By Sara E. Teller
Photo by Bernie Laframboise
My father opened the business originally as a trading post and sold guns, gun licenses, fishing equipment, fishing licenses,and traded-in ice skates,” Martin’s daughter Carol said.
She now co-owns the hardware store with Paul Krupkins. “It was like a Play It Again store. People could trade-in their used and broken items, such as ice skates, broken shovels, and my dad would offer them ten per cent off a replacement.”
Although they were first located in Ferndale, the company quickly transitioned over to Oak Park. “The individual we were leasing from chose not to renew the lease, so we relocated to Oak Park. At the time, we were already building a second location here, so we just moved everything over. We have been here for 72 years, one year prior to Oak Park becoming a city.” The original Oak Park location was across the street from their current site.
Carol grew up in Oak Park. She remembers walking to the present location when she was in high school. She said fondly, “I grew up in Oak Park and Paul did, too. We re-member walking here after school. And, I remember dusting the shelves when I was really young with my sisters. I went on the payroll at 15. I’m 63 now.”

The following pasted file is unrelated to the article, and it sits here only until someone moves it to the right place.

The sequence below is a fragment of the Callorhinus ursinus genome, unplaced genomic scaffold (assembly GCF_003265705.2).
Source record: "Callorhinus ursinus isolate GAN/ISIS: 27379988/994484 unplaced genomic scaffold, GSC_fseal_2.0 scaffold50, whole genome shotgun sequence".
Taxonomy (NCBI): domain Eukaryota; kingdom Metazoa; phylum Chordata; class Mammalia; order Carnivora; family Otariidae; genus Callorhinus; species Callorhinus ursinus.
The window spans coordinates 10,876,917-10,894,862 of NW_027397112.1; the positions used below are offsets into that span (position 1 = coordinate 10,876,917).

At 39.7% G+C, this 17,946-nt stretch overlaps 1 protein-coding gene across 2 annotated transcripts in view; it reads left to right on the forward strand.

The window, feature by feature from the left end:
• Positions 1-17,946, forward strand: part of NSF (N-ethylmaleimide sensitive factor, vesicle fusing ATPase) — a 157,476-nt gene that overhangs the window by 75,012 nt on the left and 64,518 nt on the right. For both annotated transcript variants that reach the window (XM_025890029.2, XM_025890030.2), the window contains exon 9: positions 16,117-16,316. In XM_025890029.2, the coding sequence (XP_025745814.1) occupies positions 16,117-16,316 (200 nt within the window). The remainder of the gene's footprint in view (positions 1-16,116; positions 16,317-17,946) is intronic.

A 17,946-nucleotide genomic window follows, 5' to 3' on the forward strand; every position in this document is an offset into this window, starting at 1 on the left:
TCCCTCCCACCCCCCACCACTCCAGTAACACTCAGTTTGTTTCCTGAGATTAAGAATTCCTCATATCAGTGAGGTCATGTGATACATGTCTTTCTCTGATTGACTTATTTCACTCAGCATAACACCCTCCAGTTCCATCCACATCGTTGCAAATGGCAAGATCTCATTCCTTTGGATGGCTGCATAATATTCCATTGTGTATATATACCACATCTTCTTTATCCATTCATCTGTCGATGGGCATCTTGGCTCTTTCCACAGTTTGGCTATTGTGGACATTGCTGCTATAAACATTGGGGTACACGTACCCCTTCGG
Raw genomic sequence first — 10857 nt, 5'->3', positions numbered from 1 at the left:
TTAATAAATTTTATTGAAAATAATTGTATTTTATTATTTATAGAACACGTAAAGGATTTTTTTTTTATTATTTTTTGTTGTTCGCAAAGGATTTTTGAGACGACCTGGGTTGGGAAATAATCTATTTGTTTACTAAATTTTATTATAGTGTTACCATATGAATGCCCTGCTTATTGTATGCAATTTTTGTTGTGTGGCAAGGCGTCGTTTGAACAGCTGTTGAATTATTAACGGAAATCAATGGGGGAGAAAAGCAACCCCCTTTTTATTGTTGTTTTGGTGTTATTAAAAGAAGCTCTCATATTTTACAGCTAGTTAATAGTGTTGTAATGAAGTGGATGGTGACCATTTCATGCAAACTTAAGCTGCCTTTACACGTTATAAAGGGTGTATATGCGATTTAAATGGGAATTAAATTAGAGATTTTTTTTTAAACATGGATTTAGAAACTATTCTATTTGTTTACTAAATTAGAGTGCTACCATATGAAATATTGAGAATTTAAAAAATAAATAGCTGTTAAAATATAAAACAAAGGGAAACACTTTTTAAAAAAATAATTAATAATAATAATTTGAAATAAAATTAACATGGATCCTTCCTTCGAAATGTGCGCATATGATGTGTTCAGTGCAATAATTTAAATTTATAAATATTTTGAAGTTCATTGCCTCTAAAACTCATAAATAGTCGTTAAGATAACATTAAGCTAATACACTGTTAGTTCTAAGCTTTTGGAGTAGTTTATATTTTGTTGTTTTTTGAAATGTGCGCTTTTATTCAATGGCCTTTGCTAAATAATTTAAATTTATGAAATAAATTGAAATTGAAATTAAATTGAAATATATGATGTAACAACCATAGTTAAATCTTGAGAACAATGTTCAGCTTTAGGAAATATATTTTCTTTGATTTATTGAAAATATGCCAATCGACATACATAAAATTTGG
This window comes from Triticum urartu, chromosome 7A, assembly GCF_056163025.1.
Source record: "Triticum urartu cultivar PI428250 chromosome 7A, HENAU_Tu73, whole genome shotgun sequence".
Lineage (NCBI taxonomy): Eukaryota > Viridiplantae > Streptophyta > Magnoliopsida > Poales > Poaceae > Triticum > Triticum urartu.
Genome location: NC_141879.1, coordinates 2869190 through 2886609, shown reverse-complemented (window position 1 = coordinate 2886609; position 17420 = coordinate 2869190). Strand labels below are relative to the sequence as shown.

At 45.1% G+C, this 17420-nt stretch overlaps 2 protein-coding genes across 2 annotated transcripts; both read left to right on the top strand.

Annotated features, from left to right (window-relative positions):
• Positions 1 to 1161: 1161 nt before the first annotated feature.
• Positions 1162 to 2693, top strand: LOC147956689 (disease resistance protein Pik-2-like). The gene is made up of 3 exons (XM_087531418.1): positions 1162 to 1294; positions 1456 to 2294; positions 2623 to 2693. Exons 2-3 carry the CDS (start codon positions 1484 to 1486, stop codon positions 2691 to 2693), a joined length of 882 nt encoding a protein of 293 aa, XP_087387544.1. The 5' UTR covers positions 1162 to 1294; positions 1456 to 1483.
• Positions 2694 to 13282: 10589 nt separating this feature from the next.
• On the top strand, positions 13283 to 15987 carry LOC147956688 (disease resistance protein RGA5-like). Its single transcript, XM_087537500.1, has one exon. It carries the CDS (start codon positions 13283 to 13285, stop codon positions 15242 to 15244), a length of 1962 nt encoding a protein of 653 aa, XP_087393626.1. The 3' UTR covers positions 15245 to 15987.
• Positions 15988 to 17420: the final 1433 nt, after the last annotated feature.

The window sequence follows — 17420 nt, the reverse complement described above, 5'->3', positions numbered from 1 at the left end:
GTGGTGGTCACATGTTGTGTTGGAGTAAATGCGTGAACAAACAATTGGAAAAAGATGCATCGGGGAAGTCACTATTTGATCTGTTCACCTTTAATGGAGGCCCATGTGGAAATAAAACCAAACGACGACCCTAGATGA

Scheer’s is unique in that its employees are skilled in the particular area of home improvement they are assigned to represent in the store. Carol said, “We hire people who are knowledgeable in their particular departments and in their specialties, unlike some hardware stores where employees cover the whole store. Some staff have been here for 30 years. They’ve stuck around. We are always looking to hire new people, too, though. The right people with the right skills.” She added that Scheer’s offers a wide range of specialty services, explaining, “We do pipe cutting, paint mix-ing, knife sharpening, and we cut keys.”
Scheer’s donates regularly to the Children’s Miracle Net-work. The company hosts an annual Ladies’ Night at which they have food and drink samplings from other Oak Park companies they partner with, as well as silent and Chinese auctions. Attendees are offered goodie bags at the door filled with food merchandise. “There’s easily 300 people who come out every year. It’s held right here at the store.” Information for the event is posted on the community board at 9 Mile and Woodward and loyalty card holders will receive details over email.
“There is just so much history in this place,” Carol said. “We’ve grown from a one aisle store. We have many great regular and repeat customers. We’ve been very lucky.”